A North Carolina school district has voted to allow students to carry pepper spray and mace on school premises, which one school board member claiming that the weapons are necessary for students to be able to defend themselves from transgender students entering bathrooms.
North Carolina's Rowan-Salisbury Board of Education board member Chuck Hughes has justified the decision as a defencive measure for students that he believes will be attacked by transgender students. 'Depending on how the courts rule on bathroom issues, it may be a pretty valuable tool to have on female students if they go to the bathroom, not knowing who may come in.'
After concern was raised about the decision a fellow board member, Travis Allen, argued that the policy shouldn't worry people, justifying the decision by saying that being doused in pepper spray isn't as bad as being attacked with a baseball bat.
'Having been pepper sprayed numerous times and being the school resource officer, the baseball bats that your team brings every day to school is a bigger weapon than a canister of pepper spray, that's my thinking on it.' He told local news station WBTV. 'A chair from the cafeteria is a bigger weapon than a can of pepper spray.'
Yes, you read that correctly, a member of the school board has justified the use of pepper spray on transgender students by saying 'well, there are worse ways to be attacked'. I guess by his logic it's okay to be shot because someone could always set you on fire, which surely must be worse right?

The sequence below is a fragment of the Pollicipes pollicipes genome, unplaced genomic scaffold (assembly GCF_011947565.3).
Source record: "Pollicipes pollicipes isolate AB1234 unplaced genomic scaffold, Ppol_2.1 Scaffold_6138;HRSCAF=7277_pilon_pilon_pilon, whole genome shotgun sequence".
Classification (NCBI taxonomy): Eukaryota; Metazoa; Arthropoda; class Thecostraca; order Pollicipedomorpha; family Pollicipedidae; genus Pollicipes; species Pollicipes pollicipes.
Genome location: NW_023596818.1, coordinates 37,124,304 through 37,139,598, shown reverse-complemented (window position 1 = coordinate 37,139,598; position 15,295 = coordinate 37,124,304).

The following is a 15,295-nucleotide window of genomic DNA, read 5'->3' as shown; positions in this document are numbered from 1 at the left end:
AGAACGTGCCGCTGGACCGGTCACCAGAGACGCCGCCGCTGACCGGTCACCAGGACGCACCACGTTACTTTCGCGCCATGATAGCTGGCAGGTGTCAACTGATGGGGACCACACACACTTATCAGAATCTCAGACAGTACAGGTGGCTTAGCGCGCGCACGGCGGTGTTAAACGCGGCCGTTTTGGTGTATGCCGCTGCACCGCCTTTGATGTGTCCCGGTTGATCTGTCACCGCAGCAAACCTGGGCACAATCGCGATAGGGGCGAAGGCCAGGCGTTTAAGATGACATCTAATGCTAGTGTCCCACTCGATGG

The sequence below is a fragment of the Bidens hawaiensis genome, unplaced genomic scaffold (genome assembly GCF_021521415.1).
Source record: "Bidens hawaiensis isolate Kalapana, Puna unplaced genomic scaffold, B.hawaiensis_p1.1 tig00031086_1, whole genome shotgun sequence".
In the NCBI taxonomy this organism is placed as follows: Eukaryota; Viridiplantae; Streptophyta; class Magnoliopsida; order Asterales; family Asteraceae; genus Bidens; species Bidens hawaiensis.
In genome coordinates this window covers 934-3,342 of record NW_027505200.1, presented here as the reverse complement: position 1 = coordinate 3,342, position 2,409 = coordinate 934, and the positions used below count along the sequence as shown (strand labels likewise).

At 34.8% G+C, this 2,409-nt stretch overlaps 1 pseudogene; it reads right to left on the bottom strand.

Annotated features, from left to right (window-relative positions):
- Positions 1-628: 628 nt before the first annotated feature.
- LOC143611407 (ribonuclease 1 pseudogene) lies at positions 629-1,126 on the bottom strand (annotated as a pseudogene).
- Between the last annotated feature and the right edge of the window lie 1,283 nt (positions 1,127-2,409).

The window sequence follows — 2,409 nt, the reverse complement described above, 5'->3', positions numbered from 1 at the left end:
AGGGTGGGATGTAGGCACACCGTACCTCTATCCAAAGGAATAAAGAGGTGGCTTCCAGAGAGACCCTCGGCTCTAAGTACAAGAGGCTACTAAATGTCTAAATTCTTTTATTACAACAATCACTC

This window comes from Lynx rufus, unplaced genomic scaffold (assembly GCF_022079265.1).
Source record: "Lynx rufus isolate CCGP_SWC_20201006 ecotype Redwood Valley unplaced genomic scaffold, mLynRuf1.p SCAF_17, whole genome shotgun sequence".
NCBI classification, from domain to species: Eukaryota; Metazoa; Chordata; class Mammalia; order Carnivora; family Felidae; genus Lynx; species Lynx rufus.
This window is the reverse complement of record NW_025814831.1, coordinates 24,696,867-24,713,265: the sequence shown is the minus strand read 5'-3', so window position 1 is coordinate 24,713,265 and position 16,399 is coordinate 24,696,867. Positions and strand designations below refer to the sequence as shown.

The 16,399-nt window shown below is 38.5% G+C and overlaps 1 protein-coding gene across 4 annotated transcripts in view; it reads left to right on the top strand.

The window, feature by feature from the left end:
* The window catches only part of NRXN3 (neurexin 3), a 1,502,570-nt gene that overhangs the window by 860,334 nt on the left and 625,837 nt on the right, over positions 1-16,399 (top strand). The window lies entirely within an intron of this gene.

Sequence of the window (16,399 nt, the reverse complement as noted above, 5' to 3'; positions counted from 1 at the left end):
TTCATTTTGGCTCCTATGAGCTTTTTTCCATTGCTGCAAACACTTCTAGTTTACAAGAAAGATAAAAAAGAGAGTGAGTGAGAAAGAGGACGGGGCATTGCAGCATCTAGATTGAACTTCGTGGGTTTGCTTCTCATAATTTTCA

Following the idiocy of these claims and the numerous people who have spoken out against them Hughes has attempted to retract his comments. 'It was a whimsical, inappropriate comment that I regret. I never intended to slur, disrespect or deprive the GLBT students of the rights to which they are entitled. Nor did I suggest that GLBT students were problematic.
'It is the 'straight' perverts within our community that concern me, people who might well take advantage of our students, straight or GLBT, in and out of schools, if the 'experiment' initiated by Charlotte should spread, as it might well if the state loses its legal challenge.'
The Board Chairman Josh Wagner spoke to the Huffington Post about the incident and insisted that the 'decision in no way addressed the issue that Mr Hughes brought up' and that the comments he made were not a factor in the decision on this issue.
Wagner insists that the choice to arm students and encourage them to target transgender individuals was never the main issue, but that they were concerned about the safety of female students travelling to and from school. Despite these claims that discrimination against the transgender community was never the aim, the damage has already been done through the comments they have made.